There aren’t too many things to experience that are as bad as a hangover. If you’ve ever had too much to drink and then tried to wake up the next morning and try to function like you normally would, you know how rough that is.
This is about a different type of hangover though, the kind that comes from deep work in recovery from abuse. The kind of hangover that makes you feel so unbelievably mentally and physically exhausted, so run down that you just don’t feel like doing anything but sleeping.
Even trying to just veg out in front of the TV or read a book feels like too much work. Your mind is tired and needs to rest. Your body is tired because your mind is tired, and it too needs to rest and recharge.
This situation has been very evident to me since I started my healing journey, and it’s not
uncommon to go through one of these after a therapy or coaching session, or after a stressful situation has ended and you are just worn out.
I’ve talked with many who have similar experiences and we all say the same thing. Our minds and bodies are tired after pouring out so much energy and emotion.
I’ve also experienced a vulnerability hangover after reading a particularly in depth chapter in a trauma recovery book or watching a video on a mental health topic that has triggered me. Speaking of being triggered, we certainly can’t forget that!
As soon as the trigger starts to dissipate, or subside, we are often left with a sense of exhaustion, confusion, deep sadness and frustration. That “oh man is this ever going to stop happening” feeling really does a number on our minds and bodies.
If there’s any advice that I can pass on based on my own experience and that of talking with professionals in the mental health field, is this…
The worst thing you can do is try and fight off a vulnerability hangover.
At first that might sound totally counter productive but it’s really not. In fact, sitting with these types of feelings during trauma recovery is actually very healthy and important.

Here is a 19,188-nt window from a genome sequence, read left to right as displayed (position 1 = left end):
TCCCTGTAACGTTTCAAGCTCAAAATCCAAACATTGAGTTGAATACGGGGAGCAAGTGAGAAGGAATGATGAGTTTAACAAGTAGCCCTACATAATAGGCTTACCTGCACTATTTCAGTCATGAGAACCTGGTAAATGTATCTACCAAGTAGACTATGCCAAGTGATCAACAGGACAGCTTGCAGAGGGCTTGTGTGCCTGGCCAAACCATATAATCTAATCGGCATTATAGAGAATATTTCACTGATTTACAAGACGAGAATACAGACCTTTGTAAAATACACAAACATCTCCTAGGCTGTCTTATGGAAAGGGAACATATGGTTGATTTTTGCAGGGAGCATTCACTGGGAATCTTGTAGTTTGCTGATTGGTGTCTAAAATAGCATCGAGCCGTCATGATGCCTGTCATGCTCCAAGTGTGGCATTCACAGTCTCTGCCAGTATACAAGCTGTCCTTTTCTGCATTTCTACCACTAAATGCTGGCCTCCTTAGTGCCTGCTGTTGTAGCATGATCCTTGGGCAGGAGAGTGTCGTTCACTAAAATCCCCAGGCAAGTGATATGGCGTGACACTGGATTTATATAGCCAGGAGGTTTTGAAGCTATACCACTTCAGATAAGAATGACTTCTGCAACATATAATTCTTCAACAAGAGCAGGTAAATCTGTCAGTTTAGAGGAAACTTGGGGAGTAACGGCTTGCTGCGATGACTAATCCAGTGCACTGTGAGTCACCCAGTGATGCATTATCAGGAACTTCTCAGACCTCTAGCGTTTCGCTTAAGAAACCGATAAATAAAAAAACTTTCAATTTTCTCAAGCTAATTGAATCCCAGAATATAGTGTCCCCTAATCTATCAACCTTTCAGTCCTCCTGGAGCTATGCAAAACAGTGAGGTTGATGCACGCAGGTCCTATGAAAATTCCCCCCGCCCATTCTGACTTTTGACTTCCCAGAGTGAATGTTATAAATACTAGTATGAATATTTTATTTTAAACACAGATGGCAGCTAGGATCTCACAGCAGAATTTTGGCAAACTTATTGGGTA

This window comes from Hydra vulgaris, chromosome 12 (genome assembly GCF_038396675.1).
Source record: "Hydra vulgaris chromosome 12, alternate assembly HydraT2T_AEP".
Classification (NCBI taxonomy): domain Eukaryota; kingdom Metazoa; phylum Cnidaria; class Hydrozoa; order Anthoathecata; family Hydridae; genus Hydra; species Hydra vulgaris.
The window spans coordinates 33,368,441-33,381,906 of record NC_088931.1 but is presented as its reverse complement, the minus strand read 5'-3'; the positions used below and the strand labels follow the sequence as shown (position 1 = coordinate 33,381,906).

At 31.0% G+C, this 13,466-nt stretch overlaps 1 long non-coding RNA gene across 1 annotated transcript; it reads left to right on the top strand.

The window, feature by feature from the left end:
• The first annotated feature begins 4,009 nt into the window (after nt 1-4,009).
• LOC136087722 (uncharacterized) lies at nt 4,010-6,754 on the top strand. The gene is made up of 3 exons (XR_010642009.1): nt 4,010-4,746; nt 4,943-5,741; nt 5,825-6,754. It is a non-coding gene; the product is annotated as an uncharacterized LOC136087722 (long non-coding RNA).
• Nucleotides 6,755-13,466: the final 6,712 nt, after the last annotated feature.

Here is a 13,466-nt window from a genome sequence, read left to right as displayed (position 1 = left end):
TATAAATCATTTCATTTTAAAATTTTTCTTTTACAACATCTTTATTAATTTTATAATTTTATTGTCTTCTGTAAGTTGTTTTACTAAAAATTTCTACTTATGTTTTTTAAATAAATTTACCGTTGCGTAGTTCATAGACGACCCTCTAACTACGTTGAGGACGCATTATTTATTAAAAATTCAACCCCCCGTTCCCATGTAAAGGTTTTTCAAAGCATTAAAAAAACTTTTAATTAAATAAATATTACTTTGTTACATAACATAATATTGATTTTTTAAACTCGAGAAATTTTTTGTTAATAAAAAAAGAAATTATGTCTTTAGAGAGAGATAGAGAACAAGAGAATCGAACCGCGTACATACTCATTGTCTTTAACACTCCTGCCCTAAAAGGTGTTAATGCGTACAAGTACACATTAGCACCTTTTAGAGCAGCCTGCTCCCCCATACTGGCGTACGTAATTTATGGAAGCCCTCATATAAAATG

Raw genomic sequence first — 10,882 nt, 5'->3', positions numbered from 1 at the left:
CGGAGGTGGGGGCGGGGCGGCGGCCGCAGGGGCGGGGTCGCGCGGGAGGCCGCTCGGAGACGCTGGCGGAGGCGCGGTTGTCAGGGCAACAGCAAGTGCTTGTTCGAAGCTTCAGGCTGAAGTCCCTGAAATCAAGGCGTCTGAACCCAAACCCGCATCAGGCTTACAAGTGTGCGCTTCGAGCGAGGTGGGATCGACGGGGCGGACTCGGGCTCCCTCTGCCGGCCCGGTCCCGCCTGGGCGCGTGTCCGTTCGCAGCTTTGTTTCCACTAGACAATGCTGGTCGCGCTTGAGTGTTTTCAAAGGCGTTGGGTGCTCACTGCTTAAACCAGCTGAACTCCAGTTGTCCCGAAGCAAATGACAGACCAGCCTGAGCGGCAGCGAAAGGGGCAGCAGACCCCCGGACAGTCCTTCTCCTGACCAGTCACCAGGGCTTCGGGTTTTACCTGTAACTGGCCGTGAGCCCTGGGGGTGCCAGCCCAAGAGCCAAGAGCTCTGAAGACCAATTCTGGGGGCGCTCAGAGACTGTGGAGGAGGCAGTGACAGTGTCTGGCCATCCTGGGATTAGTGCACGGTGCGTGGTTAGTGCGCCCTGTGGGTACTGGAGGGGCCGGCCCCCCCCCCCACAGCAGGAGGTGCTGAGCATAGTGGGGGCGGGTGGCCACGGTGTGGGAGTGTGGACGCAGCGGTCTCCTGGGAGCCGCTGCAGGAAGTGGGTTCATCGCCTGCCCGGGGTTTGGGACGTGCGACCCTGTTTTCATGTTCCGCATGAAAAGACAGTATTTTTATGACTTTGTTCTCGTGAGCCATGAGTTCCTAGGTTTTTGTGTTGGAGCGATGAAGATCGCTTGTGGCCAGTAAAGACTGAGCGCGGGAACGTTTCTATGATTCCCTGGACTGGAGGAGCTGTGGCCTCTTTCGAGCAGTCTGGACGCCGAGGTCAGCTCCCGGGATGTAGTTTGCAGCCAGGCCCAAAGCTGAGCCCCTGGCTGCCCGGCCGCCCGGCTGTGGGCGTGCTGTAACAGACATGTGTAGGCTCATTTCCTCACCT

You don’t want to minimize the stress that your mind has been under, and that your body has endured.
The easiest way to think about it, is when you are really sick. I’m talking like you are down and out with the flu or some wicked cold that has you barely able to move much less go to work, cook, clean, or do anything you normally do.
What’s the best thing a doctor to tells you do? Rest…(and drink lots of fluids). Your body has an amazing ability to heal itself but it can’t do it overnight. The more you fight it, the more energy is spent trying to accomplish whatever task you shouldn’t be doing in the first place, rather than allowing your body to devote all available resources to fight off whatever is ailing you.
The same goes for a vulnerability hangover.
You are putting in the hard work to heal by opening up old wounds, uncovering old memories, opening up that shoe box of thoughts that’s been tucked away in the back corner of the closet of your mind.
That’s deep, deep stuff right there. It was bad enough when you experienced all of that trauma first hand when you were a child (or whenever the events happened in your case). But now you are reliving them, analyzing them, learning from them, and learning to take back the power that they’ve had over you for so long.
You are to be commended and given the biggest High Five in the world, for the hard work you are doing! You Rock!!!
Your mind and body deserve a break; think of it as a “thank you” to yourself.
For me that looks like sometimes foregoing a trip to the local diner with a couple of my kids and my friend, in favor of just staying home and resting. Maybe catching up on some shows that I recorded and haven’t watched yet, kicking back with a book, taking a hot bath, or just simply taking a nap.
This is all a form of self care, let’s not forget that. Self care doesn’t always have to be about doing something, it can be about doing nothing.
In this case, with a vulnerability hangover from trauma work, doing nothing might be just what the doctor ordered.
Feature image courtesy of Pixabay.com – Other images credited in alt text or url.